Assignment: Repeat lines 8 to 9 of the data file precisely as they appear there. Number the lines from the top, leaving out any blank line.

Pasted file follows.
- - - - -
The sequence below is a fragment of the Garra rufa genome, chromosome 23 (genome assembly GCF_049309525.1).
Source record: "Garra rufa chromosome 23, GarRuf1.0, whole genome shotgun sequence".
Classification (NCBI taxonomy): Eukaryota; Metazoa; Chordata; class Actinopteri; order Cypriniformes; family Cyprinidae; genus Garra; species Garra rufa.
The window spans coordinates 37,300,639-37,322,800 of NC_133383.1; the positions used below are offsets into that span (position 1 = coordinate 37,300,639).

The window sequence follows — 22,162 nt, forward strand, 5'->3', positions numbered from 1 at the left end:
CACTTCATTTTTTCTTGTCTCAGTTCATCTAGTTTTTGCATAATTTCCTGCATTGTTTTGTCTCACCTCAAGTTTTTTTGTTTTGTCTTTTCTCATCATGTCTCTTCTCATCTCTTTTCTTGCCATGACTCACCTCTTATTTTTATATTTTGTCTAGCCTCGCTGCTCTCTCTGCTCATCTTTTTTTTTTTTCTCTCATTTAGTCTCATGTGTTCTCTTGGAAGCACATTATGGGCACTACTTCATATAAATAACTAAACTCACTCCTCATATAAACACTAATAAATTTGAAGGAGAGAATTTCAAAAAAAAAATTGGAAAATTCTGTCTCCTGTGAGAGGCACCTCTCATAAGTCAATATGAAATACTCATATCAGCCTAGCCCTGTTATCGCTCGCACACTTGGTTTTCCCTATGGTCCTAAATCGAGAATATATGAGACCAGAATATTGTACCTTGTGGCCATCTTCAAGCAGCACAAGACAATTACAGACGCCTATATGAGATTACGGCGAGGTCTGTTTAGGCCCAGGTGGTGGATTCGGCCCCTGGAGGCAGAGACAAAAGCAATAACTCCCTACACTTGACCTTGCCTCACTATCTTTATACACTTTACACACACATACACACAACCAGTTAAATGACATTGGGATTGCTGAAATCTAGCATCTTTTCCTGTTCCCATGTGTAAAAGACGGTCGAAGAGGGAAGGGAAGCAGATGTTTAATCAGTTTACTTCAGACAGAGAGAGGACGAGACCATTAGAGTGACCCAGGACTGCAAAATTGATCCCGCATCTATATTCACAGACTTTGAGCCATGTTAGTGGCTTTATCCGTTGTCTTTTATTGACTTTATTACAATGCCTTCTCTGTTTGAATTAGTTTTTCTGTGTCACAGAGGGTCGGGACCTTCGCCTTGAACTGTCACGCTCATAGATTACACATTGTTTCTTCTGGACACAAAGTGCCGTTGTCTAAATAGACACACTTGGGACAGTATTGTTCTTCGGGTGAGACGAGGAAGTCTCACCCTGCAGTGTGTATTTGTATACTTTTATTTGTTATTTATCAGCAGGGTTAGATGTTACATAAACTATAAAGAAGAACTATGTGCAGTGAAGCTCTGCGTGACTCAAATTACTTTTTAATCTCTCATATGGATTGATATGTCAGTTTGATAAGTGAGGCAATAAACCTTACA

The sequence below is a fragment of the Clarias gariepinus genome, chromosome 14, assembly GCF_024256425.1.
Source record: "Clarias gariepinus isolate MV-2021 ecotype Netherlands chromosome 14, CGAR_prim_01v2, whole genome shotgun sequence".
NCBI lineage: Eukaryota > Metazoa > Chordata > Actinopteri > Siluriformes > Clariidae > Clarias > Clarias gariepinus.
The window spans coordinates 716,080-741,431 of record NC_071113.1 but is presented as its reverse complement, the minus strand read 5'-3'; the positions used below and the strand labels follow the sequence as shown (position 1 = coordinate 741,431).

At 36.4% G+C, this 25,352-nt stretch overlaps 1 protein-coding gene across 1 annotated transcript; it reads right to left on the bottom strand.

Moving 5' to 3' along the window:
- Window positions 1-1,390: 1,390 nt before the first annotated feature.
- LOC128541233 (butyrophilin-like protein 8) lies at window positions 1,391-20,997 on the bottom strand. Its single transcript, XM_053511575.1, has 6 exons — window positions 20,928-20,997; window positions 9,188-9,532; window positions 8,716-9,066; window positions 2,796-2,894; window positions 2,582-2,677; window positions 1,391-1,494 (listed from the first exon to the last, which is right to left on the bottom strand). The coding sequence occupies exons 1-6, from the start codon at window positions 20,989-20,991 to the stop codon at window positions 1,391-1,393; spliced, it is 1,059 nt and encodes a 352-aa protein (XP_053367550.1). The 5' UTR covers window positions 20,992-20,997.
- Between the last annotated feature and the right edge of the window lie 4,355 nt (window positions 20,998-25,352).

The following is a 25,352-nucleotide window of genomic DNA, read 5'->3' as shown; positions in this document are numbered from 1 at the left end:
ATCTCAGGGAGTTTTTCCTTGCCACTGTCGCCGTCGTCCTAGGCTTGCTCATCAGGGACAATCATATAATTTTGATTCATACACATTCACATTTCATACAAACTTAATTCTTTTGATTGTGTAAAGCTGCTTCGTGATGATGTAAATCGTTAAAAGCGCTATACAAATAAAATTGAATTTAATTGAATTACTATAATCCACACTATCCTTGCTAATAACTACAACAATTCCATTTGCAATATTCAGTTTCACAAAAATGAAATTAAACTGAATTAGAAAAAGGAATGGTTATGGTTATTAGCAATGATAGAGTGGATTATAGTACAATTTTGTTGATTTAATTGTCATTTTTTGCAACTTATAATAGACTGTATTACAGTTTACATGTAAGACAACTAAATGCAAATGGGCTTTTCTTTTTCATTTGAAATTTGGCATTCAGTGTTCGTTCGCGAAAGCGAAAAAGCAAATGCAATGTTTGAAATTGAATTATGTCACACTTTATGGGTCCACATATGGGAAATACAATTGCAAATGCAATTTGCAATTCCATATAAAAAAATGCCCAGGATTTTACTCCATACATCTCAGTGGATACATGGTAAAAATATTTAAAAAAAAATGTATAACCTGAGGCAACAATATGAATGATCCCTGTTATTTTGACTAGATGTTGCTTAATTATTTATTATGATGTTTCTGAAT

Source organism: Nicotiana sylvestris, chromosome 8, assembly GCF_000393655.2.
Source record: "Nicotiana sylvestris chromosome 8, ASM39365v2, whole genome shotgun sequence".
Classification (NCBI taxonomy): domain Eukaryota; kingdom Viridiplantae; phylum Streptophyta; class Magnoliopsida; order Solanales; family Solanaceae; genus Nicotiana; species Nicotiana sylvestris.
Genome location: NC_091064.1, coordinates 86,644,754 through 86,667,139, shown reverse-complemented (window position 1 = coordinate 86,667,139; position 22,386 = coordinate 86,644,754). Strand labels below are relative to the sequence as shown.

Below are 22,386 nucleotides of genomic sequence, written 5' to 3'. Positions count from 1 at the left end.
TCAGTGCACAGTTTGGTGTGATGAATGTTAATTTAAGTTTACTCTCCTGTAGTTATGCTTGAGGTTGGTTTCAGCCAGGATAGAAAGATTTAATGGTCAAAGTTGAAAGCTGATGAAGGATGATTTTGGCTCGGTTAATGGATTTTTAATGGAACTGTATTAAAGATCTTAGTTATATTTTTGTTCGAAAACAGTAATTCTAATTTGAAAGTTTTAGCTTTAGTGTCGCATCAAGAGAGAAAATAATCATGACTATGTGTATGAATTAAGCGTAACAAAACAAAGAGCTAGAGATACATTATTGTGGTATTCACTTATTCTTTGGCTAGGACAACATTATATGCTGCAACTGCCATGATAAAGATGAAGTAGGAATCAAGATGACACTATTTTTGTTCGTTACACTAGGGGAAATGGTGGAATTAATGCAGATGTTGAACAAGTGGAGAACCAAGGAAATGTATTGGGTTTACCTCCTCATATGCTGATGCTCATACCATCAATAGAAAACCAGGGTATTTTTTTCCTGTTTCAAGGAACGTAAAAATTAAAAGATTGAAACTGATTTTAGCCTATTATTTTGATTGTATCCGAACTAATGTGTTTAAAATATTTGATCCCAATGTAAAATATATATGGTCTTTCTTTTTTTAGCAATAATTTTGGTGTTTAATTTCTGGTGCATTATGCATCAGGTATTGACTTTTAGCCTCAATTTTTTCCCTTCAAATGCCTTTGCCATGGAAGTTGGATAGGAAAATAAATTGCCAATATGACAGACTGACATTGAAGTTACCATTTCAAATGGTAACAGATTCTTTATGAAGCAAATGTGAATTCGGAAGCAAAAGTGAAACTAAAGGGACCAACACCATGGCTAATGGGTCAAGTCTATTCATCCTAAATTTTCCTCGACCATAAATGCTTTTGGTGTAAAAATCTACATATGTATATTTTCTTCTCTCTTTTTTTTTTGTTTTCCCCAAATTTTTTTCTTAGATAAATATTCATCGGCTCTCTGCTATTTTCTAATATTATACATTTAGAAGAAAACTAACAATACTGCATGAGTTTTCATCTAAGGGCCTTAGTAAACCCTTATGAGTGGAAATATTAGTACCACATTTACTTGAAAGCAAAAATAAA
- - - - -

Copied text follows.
Source record: "Clarias gariepinus isolate MV-2021 ecotype Netherlands chromosome 14, CGAR_prim_01v2, whole genome shotgun sequence".
NCBI lineage: Eukaryota > Metazoa > Chordata > Actinopteri > Siluriformes > Clariidae > Clarias > Clarias gariepinus.